Teens dating young older adults
In 1999, Lynn Philips conducted a well-known study for Planned Parenthood in which she interviewed teenage girls mostly between the ages of 14 to 17 who were involved with men ages 21 to 29.Philips, a social and developmental psychologist and professor of Communication at the University of Massachusetts, also interviewed adult women who had engaged in similar relationships when they were teens.Although adolescents know right from wrong and understand consequences, she explained, "their ability to carefully consider these matters is somewhat limited relative to adults." Sexual relationships and marriages between adult men and adolescent girls have very been common historically and continue to be in many other cultures.But experts seem to agree that in contemporary American society the potential harm to a young woman depends on both on her age and how big the age gap is with her partner.C., has looked at contraceptive use amongst teen girls and found that those dating men who are 3 to 4 years older are at higher risk of STD and pregnancy than those having sex with boys their own age."Even if the girl would prefer to be using some type of contraceptive, she's less likely to do so if the guy has more power in the relationship," said Jennifer Manlove, a senior research scientist with the organization.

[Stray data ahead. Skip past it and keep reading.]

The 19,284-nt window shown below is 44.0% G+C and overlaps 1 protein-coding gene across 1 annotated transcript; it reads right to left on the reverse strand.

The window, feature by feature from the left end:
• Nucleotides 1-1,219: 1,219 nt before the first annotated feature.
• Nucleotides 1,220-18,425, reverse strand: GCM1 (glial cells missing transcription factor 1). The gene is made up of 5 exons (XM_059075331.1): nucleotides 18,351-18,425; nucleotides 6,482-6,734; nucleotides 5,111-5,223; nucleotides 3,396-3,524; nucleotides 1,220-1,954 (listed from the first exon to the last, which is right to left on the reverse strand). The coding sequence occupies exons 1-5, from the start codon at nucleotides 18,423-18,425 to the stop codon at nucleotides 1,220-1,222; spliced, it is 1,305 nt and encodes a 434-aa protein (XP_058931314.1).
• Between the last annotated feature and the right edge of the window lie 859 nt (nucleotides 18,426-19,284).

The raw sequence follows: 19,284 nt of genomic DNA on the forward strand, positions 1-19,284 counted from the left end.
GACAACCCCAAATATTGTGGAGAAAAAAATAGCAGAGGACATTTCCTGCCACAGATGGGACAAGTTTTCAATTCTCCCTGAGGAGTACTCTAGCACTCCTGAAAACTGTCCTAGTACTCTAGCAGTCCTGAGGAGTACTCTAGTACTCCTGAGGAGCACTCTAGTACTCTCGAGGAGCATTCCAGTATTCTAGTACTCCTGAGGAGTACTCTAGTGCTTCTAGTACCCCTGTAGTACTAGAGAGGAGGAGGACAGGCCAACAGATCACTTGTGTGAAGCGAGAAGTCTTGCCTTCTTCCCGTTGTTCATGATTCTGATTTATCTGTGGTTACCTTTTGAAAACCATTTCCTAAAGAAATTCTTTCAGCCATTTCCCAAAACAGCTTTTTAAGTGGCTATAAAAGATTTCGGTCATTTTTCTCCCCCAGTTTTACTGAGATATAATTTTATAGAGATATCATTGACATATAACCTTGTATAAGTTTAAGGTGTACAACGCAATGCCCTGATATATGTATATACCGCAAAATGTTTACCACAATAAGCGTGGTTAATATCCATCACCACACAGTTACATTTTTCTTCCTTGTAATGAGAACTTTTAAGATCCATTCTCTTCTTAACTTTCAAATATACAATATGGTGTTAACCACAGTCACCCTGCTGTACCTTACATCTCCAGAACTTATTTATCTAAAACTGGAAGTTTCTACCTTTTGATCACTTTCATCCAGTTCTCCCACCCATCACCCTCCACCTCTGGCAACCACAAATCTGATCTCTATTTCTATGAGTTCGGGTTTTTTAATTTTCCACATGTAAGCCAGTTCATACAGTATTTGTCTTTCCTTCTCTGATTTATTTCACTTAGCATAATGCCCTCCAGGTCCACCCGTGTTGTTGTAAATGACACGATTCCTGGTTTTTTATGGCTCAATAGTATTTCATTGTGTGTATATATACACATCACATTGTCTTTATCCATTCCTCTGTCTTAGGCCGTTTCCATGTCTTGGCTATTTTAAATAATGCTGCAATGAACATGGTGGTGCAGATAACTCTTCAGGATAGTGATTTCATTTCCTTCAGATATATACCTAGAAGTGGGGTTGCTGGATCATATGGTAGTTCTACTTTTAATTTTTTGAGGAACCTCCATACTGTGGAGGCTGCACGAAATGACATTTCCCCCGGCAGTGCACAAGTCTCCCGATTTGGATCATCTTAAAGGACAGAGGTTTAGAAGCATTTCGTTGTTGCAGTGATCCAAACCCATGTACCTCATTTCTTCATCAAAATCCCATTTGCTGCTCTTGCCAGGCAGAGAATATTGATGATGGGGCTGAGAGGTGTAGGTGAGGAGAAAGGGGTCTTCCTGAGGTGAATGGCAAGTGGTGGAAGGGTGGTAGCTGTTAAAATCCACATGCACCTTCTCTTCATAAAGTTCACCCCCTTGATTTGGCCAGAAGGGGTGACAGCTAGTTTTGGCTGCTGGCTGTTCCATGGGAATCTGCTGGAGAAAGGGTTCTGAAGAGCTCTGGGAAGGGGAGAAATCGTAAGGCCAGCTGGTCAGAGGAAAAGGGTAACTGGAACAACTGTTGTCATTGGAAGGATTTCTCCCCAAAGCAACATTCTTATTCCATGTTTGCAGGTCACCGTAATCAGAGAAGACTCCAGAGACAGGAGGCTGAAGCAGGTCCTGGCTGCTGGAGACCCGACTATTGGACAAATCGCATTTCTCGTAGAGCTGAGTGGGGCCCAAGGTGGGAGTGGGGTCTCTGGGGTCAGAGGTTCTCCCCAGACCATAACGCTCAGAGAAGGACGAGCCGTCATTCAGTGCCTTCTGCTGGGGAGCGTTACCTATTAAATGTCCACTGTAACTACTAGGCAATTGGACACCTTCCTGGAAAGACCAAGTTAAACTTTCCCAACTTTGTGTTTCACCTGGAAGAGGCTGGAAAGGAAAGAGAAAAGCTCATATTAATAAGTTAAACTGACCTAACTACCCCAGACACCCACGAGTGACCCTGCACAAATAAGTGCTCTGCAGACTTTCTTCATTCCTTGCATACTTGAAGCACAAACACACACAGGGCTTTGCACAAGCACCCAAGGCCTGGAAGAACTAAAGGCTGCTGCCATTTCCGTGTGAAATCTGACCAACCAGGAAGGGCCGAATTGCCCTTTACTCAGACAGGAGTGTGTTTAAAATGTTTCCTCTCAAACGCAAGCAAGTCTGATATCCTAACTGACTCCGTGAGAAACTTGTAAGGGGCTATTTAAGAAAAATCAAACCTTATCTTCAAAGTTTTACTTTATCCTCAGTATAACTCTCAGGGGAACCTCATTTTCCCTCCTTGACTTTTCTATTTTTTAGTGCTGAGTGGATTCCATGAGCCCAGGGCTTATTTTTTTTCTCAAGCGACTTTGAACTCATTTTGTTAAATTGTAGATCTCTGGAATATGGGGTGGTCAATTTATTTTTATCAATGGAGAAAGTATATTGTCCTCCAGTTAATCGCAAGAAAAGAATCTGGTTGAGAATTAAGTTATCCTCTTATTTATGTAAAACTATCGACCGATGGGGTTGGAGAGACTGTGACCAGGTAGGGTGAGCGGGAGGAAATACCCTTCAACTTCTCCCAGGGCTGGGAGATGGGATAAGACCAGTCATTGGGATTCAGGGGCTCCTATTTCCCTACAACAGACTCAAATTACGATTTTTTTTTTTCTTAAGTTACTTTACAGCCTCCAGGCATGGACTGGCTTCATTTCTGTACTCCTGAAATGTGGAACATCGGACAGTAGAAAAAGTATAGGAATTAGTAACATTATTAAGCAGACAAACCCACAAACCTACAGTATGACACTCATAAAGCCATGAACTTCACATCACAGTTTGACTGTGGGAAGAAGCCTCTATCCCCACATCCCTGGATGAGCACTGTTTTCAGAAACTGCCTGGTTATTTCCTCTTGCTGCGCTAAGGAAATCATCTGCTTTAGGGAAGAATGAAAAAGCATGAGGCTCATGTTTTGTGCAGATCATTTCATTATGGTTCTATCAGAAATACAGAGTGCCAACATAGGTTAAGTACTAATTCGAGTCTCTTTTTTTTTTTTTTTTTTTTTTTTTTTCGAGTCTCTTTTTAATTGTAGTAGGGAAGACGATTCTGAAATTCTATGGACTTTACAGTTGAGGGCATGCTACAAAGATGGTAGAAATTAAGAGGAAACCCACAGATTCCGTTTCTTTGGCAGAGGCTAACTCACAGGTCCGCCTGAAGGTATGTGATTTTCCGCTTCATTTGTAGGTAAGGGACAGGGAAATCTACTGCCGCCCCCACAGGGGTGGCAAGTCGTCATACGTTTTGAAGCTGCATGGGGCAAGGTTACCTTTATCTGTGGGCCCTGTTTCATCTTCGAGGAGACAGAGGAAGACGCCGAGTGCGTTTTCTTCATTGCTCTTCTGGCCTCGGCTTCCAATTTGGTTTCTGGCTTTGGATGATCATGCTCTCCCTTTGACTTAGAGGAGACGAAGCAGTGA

Catsimatidis, who is now 21, told that her father "wouldn't have given me up to anyone else," while Stodden's mother Krista was quoted as saying, "We are totally supportive of this marriage.
"Based on 29 years of practice," Lee added, "I don't think you could be that mature at 17. Mani Pavuluri, director of the Pediatric Brain Research and Intervention Center and professor of psychiatry at the University of Illinois Chicago, teenage brains are still in the process of developing until age 19 or 20.
Before that, teens' "ability to consider and use judgment is still maturing," Pavuluri said, adding that peer pressure can further impact the impulsiveness of teenagers' choices.
There can be physical consequences for young women in these sexual relationships, too.
Child Trends, a non-profit organization in Washington, D.